How to Convert Audio Talk to Text

Speech recognition is the powerful ability for a computer to recognize an individual's talking through an audio interface and convert that to text. Microsoft began including this feature in its Windows operating systems starting with the Vista version. The same speech-recognition engine also was included in the Office XP version of its popular suite of Office applications. These tools allow anyone with a microphone to speak in lieu of typing. The process takes some time for the user and the computer to adapt to the speaking voice. Eventually, the system can work as well as typing.

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Verify that your computer offers the Microsoft speech recognition service. If your computer runs Windows Vista or later, the service is included. Alternately, you can use the program on earlier versions of Windows by installing the Office XP software suite.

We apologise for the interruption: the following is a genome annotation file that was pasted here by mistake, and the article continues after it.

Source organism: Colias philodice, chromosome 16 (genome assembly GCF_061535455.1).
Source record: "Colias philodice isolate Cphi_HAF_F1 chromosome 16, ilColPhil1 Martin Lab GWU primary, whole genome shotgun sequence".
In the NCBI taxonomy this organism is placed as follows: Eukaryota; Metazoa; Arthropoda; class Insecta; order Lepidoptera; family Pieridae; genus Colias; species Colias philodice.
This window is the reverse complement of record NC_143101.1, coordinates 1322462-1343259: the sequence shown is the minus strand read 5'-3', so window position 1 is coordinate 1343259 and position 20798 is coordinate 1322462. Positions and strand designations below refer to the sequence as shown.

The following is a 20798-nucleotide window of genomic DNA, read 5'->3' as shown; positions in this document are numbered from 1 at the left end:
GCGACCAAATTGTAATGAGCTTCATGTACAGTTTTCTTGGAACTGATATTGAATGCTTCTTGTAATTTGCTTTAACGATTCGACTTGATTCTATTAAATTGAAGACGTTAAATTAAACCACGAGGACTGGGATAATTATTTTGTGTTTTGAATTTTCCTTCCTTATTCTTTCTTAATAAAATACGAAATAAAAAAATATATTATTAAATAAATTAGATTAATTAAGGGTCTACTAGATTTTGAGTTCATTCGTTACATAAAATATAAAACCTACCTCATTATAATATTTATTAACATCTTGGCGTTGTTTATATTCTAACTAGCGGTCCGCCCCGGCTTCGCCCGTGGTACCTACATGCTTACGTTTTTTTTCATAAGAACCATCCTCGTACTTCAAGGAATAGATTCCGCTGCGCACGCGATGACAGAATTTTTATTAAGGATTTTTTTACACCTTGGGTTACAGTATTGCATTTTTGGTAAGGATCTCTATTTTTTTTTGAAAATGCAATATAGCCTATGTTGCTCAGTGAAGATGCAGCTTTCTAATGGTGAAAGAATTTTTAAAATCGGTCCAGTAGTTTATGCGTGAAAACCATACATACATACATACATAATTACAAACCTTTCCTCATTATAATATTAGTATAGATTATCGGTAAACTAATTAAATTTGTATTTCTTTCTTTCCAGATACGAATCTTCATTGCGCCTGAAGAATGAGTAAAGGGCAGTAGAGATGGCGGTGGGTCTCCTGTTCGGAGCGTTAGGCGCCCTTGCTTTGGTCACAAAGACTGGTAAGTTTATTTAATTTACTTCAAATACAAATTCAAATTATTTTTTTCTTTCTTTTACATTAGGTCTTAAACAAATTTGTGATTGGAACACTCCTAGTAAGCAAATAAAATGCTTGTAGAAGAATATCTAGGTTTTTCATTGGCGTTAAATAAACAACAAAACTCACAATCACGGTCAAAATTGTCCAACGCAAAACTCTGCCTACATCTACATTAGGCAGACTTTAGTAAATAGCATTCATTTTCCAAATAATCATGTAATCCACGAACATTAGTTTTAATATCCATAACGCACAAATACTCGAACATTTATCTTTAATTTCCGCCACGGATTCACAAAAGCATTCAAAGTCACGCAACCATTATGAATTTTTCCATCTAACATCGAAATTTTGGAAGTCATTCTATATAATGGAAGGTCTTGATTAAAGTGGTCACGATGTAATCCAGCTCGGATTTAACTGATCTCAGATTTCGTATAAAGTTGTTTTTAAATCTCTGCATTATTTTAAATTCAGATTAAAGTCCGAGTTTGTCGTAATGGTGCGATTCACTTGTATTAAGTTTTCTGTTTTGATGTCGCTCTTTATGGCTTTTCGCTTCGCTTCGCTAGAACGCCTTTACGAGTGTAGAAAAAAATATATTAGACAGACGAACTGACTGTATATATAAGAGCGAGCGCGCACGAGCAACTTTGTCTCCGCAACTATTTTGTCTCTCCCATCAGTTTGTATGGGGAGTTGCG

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Set up the speech-recognition service. In Windows Vista or later, click the "Start" menu, and open the Control Panel. Launch the "Ease of Access" option, and choose "Speech Recognition."

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Click the "Set Up Microphone" option. Follow the on-screen instructions. Choose the type of microphone you are using, and press the "Next" button. Continue through the Wizard.

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Return to the speech-recognition Control Panel utility. Choose the "Train your Computer to Better Understand You" command. The computer will provide an interactive Wizard for educating the computer on the sound of your voice as it applies to pronunciations. Complete the process.

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Open the program you wish to "type" in with your voice as the audio input.

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Say "Start Listening" into the microphone. The speech-recognition service activates. Say "Dictation" to prepare the program for transcription.

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Talk into the microphone. The audio of you talking is converted into text on the screen.